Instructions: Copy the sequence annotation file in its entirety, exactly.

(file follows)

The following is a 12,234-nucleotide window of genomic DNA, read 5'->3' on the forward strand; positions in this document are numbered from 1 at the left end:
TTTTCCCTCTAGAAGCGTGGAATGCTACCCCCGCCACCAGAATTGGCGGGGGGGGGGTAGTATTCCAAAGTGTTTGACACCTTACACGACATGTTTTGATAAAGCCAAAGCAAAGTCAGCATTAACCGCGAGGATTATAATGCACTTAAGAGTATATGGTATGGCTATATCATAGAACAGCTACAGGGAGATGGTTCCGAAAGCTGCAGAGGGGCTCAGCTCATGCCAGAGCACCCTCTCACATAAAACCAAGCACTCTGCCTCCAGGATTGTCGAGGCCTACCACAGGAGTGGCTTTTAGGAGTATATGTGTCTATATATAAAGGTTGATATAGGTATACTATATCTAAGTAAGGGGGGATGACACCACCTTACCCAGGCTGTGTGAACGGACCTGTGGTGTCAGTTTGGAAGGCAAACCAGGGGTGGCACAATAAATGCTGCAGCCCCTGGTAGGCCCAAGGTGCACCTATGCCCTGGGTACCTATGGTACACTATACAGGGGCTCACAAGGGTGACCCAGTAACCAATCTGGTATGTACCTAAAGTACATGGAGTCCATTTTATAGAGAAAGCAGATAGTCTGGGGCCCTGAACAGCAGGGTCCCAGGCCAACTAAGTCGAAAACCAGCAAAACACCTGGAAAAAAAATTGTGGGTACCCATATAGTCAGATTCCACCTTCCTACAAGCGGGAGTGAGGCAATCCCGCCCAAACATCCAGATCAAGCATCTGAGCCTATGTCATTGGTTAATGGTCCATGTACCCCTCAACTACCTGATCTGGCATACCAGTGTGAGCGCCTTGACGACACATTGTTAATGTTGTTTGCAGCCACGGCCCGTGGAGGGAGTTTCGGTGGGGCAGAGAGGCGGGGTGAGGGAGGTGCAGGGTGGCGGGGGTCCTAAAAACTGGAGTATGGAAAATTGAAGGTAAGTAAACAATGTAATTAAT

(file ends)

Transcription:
The following is a 12,234-nucleotide window of genomic DNA, read 5'->3' on the forward strand; positions in this document are numbered from 1 at the left end:
TTTTCCCTCTAGAAGCGTGGAATGCTACCCCCGCCACCAGAATTGGCGGGGGGGGGGTAGTATTCCAAAGTGTTTGACACCTTACACGACATGTTTTGATAAAGCCAAAGCAAAGTCAGCATTAACCGCGAGGATTATAATGCACTTAAGAGTATATGGTATGGCTATATCATAGAACAGCTACAGGGAGATGGTTCCGAAAGCTGCAGAGGGGCTCAGCTCATGCCAGAGCACCCTCTCACATAAAACCAAGCACTCTGCCTCCAGGATTGTCGAGGCCTACCACAGGAGTGGCTTTTAGGAGTATATGTGTCTATATATAAAGGTTGATATAGGTATACTATATCTAAGTAAGGGGGGATGACACCACCTTACCCAGGCTGTGTGAACGGACCTGTGGTGTCAGTTTGGAAGGCAAACCAGGGGTGGCACAATAAATGCTGCAGCCCCTGGTAGGCCCAAGGTGCACCTATGCCCTGGGTACCTATGGTACACTATACAGGGGCTCACAAGGGTGACCCAGTAACCAATCTGGTATGTACCTAAAGTACATGGAGTCCATTTTATAGAGAAAGCAGATAGTCTGGGGCCCTGAACAGCAGGGTCCCAGGCCAACTAAGTCGAAAACCAGCAAAACACCTGGAAAAAAAATTGTGGGTACCCATATAGTCAGATTCCACCTTCCTACAAGCGGGAGTGAGGCAATCCCGCCCAAACATCCAGATCAAGCATCTGAGCCTATGTCATTGGTTAATGGTCCATGTACCCCTCAACTACCTGATCTGGCATACCAGTGTGAGCGCCTTGACGACACATTGTTAATGTTGTTTGCAGCCACGGCCCGTGGAGGGAGTTTCGGTGGGGCAGAGAGGCGGGGTGAGGGAGGTGCAGGGTGGCGGGGGTCCTAAAAACTGGAGTATGGAAAATTGAAGGTAAGTAAACAATGTAATTAAT